Okay, I know that you know it. But still, like a constant reminder from a wife to her husband of the soon to finish resource (for that matter, say cooking oil), I need to bring you closer to realism. You do not need another Gulf War, or the much hated US recession period, to realize the significance of having some resource (read money) set aside for the bad days. All of us are sensible enough, and realize how it matters (or does not matter) to have something to rely upon when all the resources seem to end. True that it is, I realized the importance of money when I started earning it. But I do not intend to realize the importance of having an emergency fund when I have no other option left with me!
I belong to the risk-averse group of people who make hay when the sun shines. Waiting for the rain can be too taxing for me; I do not want to emerge an inspiration from crisis (if only I emerge successfully!). Being a practical person who leads a normal life (happy when the index rises, and apprehensive of a fall), I believe in keeping certain part of my hard earned money in the emergency fund. Knowing very well that emergency fund does not emerge magically, I have to work like ants to keep piling the stock for the bad days (hoping they never come).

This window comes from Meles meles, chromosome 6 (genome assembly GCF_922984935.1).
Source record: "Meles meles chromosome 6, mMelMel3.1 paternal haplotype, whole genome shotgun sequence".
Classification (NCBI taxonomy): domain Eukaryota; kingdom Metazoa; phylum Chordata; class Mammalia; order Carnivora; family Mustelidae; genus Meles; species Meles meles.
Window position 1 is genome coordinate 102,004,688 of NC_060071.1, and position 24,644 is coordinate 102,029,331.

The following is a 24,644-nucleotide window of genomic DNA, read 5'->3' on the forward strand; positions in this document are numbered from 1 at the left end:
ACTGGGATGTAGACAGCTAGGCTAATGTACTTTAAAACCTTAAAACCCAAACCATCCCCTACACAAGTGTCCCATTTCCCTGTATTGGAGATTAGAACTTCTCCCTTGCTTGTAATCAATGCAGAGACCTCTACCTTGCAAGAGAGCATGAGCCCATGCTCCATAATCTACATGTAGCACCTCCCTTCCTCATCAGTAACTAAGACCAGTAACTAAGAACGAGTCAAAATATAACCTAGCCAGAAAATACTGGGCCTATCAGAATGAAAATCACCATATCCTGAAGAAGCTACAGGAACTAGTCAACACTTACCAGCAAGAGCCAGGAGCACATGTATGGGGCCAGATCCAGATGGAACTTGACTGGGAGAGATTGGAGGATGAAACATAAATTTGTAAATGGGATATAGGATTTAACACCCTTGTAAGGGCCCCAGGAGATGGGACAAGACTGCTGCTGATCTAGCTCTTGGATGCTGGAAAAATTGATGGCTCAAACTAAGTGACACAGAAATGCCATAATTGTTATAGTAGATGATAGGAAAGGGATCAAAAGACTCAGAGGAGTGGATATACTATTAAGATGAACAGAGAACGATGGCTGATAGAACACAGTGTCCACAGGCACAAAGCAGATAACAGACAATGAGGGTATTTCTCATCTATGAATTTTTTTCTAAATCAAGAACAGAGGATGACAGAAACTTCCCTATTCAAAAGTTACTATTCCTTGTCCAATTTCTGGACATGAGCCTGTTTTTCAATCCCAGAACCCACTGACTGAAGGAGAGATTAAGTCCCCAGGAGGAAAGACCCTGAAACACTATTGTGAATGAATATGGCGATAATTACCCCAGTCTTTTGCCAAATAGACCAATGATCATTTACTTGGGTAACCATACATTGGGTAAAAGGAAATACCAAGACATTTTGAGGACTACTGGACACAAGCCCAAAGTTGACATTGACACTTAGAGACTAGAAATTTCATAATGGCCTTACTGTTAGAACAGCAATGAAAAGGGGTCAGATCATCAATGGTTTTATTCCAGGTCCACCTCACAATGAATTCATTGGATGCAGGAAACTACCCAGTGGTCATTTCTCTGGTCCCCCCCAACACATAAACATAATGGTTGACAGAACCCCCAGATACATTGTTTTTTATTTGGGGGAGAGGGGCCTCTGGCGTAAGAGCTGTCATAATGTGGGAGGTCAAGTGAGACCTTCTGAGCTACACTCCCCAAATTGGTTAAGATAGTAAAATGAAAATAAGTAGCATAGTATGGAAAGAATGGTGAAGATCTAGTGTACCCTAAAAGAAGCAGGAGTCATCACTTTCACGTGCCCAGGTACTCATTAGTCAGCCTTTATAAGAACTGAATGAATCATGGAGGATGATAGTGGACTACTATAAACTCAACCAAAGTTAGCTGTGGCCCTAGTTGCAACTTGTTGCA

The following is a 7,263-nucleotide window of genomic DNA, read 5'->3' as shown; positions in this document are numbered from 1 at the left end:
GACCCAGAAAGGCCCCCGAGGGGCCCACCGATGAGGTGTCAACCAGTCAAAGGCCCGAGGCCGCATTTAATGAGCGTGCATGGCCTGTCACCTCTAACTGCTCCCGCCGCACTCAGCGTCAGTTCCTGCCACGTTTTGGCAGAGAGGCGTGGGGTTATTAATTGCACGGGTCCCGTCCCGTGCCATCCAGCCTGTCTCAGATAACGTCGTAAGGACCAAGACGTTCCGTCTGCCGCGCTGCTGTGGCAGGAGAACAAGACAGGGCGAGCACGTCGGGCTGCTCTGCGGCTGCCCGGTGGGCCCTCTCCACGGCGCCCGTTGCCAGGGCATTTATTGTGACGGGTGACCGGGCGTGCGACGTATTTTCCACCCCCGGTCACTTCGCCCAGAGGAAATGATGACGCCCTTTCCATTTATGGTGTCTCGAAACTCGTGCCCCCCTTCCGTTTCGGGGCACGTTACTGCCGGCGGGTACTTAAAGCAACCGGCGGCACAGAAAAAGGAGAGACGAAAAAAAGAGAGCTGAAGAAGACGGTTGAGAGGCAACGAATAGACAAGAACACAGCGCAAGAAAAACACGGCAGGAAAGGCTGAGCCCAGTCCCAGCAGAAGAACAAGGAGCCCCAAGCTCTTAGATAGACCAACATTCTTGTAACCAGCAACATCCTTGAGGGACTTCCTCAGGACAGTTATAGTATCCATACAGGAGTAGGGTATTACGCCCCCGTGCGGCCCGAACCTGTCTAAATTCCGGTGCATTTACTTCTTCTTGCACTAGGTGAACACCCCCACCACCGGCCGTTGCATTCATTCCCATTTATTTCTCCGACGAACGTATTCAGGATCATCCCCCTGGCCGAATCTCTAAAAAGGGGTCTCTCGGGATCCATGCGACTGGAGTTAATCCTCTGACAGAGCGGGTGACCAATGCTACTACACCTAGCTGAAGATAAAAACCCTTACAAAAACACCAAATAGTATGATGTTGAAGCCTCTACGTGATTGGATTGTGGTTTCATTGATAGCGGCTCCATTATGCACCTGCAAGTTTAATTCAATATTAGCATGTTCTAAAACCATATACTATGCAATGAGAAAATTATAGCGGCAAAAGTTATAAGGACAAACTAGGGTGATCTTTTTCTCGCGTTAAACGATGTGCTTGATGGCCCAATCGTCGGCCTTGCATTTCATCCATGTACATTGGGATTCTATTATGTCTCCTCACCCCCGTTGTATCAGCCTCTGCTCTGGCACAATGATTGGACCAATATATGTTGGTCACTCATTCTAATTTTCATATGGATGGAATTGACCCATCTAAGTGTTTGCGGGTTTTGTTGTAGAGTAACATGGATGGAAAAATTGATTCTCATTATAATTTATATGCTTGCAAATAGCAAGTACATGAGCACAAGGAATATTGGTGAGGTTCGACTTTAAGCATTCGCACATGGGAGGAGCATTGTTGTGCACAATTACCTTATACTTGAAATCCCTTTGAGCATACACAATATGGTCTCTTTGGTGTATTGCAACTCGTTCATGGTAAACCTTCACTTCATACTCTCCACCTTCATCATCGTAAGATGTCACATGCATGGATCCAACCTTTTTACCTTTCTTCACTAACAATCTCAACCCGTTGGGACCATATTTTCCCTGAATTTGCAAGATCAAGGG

Since I like investing (not hoarding), creating an emergency fund initially seemed like losing profit (which may come as interest or otherwise). Not really! Besides maintaining liquidity, an emergency fund acts as a reserve (or your last resort) when you seem to have given up all. And if you are too apprehensive of creating one yourself, ask your better half to assist you in resisting the temptation to spend all.
An emergency fund can cater to the basic needs, when other resources seem inaccessible. It is not supposed to include your list of luxuries, otherwise your emergency fund would emerge overwhelming. Experts are of the opinion that one should have between three to six months of living expenses reserved under emergency fund. Aim high so that you at least have something (remember how often you have been told to try for the 1st position when in school; the point is, when you aim at 1st position, you may land up getting 2nd or 3rd!).
Starting early is good. If you’re a bad saver, begin with small amounts (howsoever trifling). Once you have the habit of putting something in the piggy bank, you will relish the idea of saving (and that you are actually doing it). Repeated attempts remind about the importance of a task.
Besides all the economics (which can be elaborate), an emergency fund also serves a boost to your morale. Meeting obligations which can keep your household jobs uninterrupted (like food, electricity bill, health care service, utilities, etc.). You need not be a bankrupt, because at that time, even your most worthy accomplice may show his/her back. Furthermore, the emergency fund serves your trustworthy companion which provides a strong foundation for the recovery of your financial health.
Since you cannot change your vulnerability to the world, make yourself predictable. When it comes to money, earning more is not important (since there is no end). Managing whatever you earn, to yield favorably, is important.